That is, if clouds aren’t an issue.
On Wednesday, sky watchers in the Upper Midwest and New England may be seeing too much cloud cover to get a good view of the aurora. On Thursday, when the geomagnetic storm is expected to be at its strongest, scattered cloud cover still looks likely across parts of the northern tier of the country, although much of Montana, Michigan, New York, Massachusetts, Connecticut and Rhode Island are all forecast to have mostly clear skies.
AURORA FORECAST: Tonight’s aurora forecast for the potentially impending moderate/strong geomagnetic storm shows generally cloudy conditions over the Northeast and better than average conditions for parts of Michigan, the Rocky Mountain West, the Pacific Northwest. Details below: pic.twitter.com/OebQXDr1oU
— Space Weather Watch (@spacewxwatch) August 17, 2022
Auroras are created when the sun sends a burst of energy and particles toward Earth through solar flares, coronal mass ejections or solar wind streams. Some of the solar particles collide with Earth’s magnetosphere and travel down the magnetic field lines into Earth’s upper atmosphere, where they can excite nitrogen and oxygen molecules and release photons of light — creating displays known as the northern lights.
In this case, several coronal mass ejections (CMEs), or large expulsions of plasma and magnetic material from the sun, were created in a particularly active region of the sun over the past few days. The coronal mass ejections are coming just below a gargantuan coronal hole stretching across the sun’s northern and southern hemispheres. A coronal hole spews out a fast solar wind full of particles that alone can cause some minor geomagnetic disturbances on Earth.
Much of the solar energy is aimed at Earth and is expected to produce moderate-to-strong geomagnetic storms. NOAA’s Space Weather Prediction Center has issued geomagnetic storm watches for Earth from Wednesday through Friday.
“There’s a lot of excitement from solar physicists and space weather people, but there’s no concern. There’s nothing to worry about; there’s no kind of impending danger coming,” said Alex Young, the associate director for science in the Heliophysics Science Division at NASA’s Goddard Space Flight Center. He added that late Tuesday night, the first CME had only minor impacts on Earth.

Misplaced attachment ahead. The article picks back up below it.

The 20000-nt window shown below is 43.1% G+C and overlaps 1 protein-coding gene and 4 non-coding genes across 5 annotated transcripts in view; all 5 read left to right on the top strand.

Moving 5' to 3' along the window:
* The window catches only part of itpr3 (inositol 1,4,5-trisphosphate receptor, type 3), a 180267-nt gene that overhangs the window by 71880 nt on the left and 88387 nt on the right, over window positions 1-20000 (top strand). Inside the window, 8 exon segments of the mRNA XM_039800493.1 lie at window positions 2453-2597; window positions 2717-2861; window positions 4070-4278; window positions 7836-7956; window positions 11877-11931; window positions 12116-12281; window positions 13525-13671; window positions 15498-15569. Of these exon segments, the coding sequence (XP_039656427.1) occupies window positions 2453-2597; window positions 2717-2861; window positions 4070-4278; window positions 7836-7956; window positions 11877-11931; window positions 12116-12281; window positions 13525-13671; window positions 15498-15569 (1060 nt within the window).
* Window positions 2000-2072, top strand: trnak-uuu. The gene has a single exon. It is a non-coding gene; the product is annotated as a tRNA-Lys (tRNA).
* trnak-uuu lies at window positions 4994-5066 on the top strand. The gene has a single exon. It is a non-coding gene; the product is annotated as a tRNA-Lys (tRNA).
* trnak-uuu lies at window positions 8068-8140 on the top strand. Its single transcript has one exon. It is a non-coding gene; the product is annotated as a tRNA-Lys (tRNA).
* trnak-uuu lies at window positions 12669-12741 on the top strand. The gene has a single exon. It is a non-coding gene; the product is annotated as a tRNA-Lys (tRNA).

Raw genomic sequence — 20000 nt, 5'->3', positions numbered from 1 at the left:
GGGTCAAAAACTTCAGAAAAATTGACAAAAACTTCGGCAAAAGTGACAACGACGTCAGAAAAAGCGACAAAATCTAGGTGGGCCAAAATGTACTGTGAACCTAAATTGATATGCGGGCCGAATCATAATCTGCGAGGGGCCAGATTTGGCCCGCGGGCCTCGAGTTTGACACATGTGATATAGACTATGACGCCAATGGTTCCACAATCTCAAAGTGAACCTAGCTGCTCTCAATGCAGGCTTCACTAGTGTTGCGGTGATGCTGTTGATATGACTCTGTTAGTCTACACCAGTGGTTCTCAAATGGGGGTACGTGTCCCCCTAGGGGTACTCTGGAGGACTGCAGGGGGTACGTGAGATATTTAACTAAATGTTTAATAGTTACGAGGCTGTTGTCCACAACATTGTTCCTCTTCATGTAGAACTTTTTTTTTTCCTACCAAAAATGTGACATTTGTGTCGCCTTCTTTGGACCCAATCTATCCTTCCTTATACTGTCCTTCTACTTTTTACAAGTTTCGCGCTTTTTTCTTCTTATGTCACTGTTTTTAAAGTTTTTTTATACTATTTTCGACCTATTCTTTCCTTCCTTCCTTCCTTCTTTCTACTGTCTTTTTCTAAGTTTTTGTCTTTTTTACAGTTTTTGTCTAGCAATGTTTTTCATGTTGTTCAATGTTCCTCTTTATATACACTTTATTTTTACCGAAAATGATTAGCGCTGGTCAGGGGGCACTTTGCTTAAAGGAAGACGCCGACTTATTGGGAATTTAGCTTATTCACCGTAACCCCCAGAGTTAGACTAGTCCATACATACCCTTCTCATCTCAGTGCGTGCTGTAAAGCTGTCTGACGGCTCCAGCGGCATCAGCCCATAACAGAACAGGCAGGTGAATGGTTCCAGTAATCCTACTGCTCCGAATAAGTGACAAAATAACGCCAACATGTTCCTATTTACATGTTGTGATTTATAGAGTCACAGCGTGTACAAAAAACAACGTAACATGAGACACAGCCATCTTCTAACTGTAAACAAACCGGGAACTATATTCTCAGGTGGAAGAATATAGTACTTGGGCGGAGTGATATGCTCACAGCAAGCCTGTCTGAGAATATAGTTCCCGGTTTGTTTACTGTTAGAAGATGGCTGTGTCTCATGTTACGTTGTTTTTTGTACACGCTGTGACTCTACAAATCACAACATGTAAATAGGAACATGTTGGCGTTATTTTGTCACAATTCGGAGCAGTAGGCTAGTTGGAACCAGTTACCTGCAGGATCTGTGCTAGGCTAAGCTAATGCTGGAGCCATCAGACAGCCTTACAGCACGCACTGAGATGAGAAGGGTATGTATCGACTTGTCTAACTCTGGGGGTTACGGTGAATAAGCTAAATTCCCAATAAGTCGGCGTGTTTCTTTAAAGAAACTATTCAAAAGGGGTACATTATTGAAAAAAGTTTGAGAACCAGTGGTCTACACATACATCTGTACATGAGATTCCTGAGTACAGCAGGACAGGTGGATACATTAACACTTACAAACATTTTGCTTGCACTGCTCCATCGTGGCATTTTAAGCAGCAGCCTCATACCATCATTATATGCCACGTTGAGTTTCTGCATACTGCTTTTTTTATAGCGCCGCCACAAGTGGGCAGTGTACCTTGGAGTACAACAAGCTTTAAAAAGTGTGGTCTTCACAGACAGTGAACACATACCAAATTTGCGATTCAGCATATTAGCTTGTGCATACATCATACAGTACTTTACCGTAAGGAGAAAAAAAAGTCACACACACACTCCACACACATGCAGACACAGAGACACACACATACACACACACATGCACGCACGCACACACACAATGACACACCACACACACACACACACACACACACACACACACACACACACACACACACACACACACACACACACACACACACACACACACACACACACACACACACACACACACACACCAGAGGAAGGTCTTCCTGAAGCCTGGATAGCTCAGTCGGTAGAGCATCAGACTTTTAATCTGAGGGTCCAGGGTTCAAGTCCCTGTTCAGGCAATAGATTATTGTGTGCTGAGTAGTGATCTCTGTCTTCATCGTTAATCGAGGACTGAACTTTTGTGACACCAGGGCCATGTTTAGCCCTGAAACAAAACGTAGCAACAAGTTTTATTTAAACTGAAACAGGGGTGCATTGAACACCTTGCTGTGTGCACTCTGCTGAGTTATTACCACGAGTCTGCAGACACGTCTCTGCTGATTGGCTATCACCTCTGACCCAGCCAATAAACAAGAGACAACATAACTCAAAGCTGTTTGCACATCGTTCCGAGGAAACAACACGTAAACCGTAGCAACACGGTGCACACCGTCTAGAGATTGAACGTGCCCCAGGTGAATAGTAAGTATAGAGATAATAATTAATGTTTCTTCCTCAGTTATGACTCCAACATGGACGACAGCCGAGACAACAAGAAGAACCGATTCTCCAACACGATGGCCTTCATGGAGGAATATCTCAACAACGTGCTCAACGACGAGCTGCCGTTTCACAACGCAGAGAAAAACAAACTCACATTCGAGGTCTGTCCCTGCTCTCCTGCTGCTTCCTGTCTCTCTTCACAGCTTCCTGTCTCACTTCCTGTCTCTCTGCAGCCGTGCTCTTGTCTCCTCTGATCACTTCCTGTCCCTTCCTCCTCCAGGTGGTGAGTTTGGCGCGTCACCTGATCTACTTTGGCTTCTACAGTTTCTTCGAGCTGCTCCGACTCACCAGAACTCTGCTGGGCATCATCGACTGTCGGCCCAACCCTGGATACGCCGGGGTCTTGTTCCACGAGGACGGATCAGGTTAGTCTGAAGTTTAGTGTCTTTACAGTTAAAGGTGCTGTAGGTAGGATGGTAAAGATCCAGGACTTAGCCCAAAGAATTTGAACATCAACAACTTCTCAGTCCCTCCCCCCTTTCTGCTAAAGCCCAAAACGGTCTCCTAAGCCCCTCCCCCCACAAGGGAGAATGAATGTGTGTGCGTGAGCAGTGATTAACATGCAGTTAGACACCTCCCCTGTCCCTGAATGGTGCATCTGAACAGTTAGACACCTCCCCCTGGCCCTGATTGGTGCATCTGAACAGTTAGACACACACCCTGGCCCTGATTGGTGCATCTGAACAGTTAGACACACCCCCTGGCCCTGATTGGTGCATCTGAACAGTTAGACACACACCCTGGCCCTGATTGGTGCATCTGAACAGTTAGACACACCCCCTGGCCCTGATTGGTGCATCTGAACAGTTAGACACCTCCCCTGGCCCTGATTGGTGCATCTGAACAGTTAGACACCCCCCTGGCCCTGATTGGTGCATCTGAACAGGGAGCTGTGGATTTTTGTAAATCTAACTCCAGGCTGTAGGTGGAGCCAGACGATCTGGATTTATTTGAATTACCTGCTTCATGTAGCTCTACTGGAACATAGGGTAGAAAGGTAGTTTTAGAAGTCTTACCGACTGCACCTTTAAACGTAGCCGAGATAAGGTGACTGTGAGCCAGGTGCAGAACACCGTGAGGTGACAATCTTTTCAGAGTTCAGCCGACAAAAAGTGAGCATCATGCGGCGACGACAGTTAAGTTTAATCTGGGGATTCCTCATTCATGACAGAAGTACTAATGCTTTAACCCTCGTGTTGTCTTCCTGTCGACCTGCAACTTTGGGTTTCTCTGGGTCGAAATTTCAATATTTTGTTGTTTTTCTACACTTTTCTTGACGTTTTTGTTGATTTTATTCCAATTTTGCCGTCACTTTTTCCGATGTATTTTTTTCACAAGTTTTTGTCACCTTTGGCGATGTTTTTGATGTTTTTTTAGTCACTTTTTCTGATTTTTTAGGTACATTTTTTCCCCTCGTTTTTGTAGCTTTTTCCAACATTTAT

Some solar flares caused minor radio blackouts over the past few days. Larger solar storms can also disrupt GPS systems.
On Thursday, the enhanced activity will be attributed to a “cannibal CME” event, which occurs when a faster-moving CME ingests a slower one. Coronal mass ejections can move anywhere from 1 million mph to 6 million mph as they travel through space, meaning that a faster-moving CME can easily overtake a slower one before it reaches Earth.
“When the slower [CMEs] are launched first and the faster ones catch up to them, they can be even more impactful,” space weather physicist Tamitha Skov explained on a YouTube live stream, adding that the term is not her favorite way to explain the phenomenon, though.
“Cannibalism is not really true, [CMEs] don’t really eat one another,” Skov said. “All they can do is plow into each other like bumper cars and slam into the back of one another and magnify each other.”
More solar storms are expected as the sun continues to progress through its 11-year solar activity cycle, which is ramping up toward its maximum, which Murtagh expects it to reach between 2024 and 2025.
“Since we started ramping up from the solar minimum, we’ve had some G3-type level storms, but we haven’t had greater than that yet. We’ve not had a G4 or higher geomagnetic storm yet in this stage of the cycle,” Murtaugh said. “But that’s inevitable. We will be seeing that level of storming in the coming months and years.”
Geomagnetic storms are categorized via NOAA’s G-Scale, a tool that runs from G1, a minor solar disturbance, to G5, an extreme storm capable of causing widespread blackouts, knocking out satellites for days and making the aurora borealis visible as far south as Texas and Florida.
Certain parts of Earth appear more at risk from solar weather than others. A combination of local geology, proximity to the ocean, latitude and large interconnected power grids all play into calculating which areas are at the highest risk for disruptions caused by geomagnetic storms, according to Murtagh.
“One of the most vulnerable areas, essentially, in the world is the northeast corridor of the United States,” Murtagh said, adding that parts of Canada also are quite vulnerable to solar storms.
The last G5 storm to hit Earth struck in 2003, with coronal mass ejections striking around Halloween. The storm impaired satellite systems, knocked out power to parts of Sweden for an hour, and sent the aurora borealis as far south as Florida, according to NASA.
Another disruptive solar storm struck in March 1989, causing significant breakdowns of global communications networks and knocking out power across much of Quebec for 12 hours.
“Just like people who live in areas where there are hurricanes or tornadoes, it’s always good to have flashlights, to have extra batteries, to have some water put aside, because it’s true that recent research papers have shown that the geology is such to make [the Northeast] slightly more susceptible,” Young said.
Kasha Patel contributed to this report.